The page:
Increasing victim and whānau attendance at Youth Justice FGCs

Published: April 16, 2021

Insights and recommendations from a qualitative exploratory study to increase victim and whānau attendance at youth justice family group conferences (FGCs).

Background

Research suggests that justice and recidivism outcomes are better when victims and whānau participate in justice processes. However, in New Zealand, victim and family/whānau attendances at youth justice FGCs are low.

This report from the Behavioural Insights Team presents insights from an exploratory work on barriers to FGC participation for victims and whānau, and suggestions on behavioural science informed approaches to increase victim and whānau attendance at Youth Justice FGCs.

Key findings

The Behavioural Insights Team conducted interviews with 23 participants, including:

  • Victims and their whānau 
  • Whānau of rangatahi involved in offending
  • Youth Justice coordinators including Iwi coordinators
  • Youth Justice site managers
  • Police Youth Aid Officers

The findings showed that there are several barriers to attending FCGs for victims and whānau, including structural barriers such as:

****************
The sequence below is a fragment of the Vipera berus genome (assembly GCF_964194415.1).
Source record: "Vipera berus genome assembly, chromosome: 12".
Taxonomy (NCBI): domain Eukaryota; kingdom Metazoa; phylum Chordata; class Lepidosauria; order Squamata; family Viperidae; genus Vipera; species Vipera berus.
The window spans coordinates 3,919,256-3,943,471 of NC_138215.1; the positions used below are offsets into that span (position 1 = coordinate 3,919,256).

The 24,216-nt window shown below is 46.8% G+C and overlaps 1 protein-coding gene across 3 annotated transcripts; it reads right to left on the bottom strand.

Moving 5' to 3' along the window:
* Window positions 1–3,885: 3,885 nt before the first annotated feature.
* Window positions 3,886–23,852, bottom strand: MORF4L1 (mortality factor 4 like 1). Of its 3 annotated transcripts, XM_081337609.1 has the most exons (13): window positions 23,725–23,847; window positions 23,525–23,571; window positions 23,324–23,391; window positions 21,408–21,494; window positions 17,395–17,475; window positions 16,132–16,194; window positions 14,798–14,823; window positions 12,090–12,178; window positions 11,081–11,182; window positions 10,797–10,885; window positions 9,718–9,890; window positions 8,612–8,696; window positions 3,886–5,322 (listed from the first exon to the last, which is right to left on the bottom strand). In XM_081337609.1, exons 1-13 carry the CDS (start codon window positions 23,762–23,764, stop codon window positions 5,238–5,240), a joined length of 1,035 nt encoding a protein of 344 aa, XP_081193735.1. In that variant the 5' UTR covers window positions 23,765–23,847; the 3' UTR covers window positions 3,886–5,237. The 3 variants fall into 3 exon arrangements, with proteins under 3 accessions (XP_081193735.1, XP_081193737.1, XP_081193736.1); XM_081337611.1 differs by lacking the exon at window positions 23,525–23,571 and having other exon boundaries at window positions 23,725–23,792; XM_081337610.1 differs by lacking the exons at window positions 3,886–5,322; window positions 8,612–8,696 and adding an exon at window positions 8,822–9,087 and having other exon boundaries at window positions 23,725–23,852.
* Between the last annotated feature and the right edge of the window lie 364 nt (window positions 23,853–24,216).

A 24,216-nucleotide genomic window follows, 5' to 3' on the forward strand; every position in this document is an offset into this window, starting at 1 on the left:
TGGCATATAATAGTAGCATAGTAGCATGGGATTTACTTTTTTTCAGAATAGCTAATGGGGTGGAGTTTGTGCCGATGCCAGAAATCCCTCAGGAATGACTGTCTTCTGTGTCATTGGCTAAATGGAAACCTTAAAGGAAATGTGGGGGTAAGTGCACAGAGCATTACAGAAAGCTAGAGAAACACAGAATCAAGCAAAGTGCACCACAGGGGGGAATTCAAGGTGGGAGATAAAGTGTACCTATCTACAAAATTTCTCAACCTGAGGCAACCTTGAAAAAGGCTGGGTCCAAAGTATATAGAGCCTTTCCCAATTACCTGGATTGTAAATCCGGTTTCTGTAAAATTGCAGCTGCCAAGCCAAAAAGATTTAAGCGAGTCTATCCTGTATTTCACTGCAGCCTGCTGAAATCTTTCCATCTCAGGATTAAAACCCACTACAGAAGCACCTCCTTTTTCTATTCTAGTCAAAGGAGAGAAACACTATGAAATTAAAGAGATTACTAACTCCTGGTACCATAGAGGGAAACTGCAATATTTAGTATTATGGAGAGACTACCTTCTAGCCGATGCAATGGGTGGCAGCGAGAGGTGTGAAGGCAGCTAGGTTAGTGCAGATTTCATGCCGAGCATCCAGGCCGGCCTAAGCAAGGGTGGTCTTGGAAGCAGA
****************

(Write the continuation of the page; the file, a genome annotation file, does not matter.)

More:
• Youth Justice coordinators not having the time and resources necessary to prepare victims and whānau
  • Challenges of non-Māori YJ coordinators understanding te ao Māori
  • Victims not being able to take time from work
  • Victims being unhappy with reparations options (or lack thereof)

Other key barriers:

For victims, these included challenges such as not having a key support person, not knowing what to say, poor communication leading to a poor overall understanding of the YJ process, feeling that their presence will not make a difference to the young person's attitude, and feeling unsafe.

For whānau, key barriers included poor experiences at previous FGCs, confusion about the objectives, low trust that processes will be fair to Māori whānau, low hope that the FGC will change the offending behaviour, and not wanting the full whānau to know about what happened.

The report also presents potential approaches that are based on behavioural science, to support the attendance of whānau or rangatahi, and victims in FGCs.